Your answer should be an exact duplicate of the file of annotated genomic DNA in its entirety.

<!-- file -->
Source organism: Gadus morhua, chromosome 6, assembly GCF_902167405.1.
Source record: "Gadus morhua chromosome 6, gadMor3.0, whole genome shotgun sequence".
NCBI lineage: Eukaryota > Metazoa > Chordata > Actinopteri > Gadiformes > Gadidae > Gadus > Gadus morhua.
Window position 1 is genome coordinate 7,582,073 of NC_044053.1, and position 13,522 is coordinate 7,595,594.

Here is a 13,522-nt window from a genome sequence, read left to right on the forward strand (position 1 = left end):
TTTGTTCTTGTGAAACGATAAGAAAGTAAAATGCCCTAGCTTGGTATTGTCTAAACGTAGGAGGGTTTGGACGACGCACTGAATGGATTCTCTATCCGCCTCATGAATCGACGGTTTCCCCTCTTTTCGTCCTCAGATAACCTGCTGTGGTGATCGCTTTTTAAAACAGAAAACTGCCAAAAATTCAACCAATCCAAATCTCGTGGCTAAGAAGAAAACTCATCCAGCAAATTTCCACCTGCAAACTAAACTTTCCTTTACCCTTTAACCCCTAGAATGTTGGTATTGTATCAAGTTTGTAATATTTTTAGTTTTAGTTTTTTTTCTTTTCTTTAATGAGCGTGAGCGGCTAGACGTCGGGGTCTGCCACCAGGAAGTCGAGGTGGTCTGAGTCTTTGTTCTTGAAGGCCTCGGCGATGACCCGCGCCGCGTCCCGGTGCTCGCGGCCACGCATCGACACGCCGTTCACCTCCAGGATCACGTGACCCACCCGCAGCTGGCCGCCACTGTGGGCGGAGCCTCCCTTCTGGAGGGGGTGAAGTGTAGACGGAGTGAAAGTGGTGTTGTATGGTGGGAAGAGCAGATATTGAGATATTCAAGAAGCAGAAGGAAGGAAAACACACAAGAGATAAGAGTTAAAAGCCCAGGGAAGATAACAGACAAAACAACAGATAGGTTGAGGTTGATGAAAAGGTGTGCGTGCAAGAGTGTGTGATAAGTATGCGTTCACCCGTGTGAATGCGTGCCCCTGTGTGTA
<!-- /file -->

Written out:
Source organism: Gadus morhua, chromosome 6, assembly GCF_902167405.1.
Source record: "Gadus morhua chromosome 6, gadMor3.0, whole genome shotgun sequence".
NCBI lineage: Eukaryota > Metazoa > Chordata > Actinopteri > Gadiformes > Gadidae > Gadus > Gadus morhua.
Window position 1 is genome coordinate 7,582,073 of NC_044053.1, and position 13,522 is coordinate 7,595,594.

Here is a 13,522-nt window from a genome sequence, read left to right on the forward strand (position 1 = left end):
TTTGTTCTTGTGAAACGATAAGAAAGTAAAATGCCCTAGCTTGGTATTGTCTAAACGTAGGAGGGTTTGGACGACGCACTGAATGGATTCTCTATCCGCCTCATGAATCGACGGTTTCCCCTCTTTTCGTCCTCAGATAACCTGCTGTGGTGATCGCTTTTTAAAACAGAAAACTGCCAAAAATTCAACCAATCCAAATCTCGTGGCTAAGAAGAAAACTCATCCAGCAAATTTCCACCTGCAAACTAAACTTTCCTTTACCCTTTAACCCCTAGAATGTTGGTATTGTATCAAGTTTGTAATATTTTTAGTTTTAGTTTTTTTTCTTTTCTTTAATGAGCGTGAGCGGCTAGACGTCGGGGTCTGCCACCAGGAAGTCGAGGTGGTCTGAGTCTTTGTTCTTGAAGGCCTCGGCGATGACCCGCGCCGCGTCCCGGTGCTCGCGGCCACGCATCGACACGCCGTTCACCTCCAGGATCACGTGACCCACCCGCAGCTGGCCGCCACTGTGGGCGGAGCCTCCCTTCTGGAGGGGGTGAAGTGTAGACGGAGTGAAAGTGGTGTTGTATGGTGGGAAGAGCAGATATTGAGATATTCAAGAAGCAGAAGGAAGGAAAACACACAAGAGATAAGAGTTAAAAGCCCAGGGAAGATAACAGACAAAACAACAGATAGGTTGAGGTTGATGAAAAGGTGTGCGTGCAAGAGTGTGTGATAAGTATGCGTTCACCCGTGTGAATGCGTGCCCCTGTGTGTA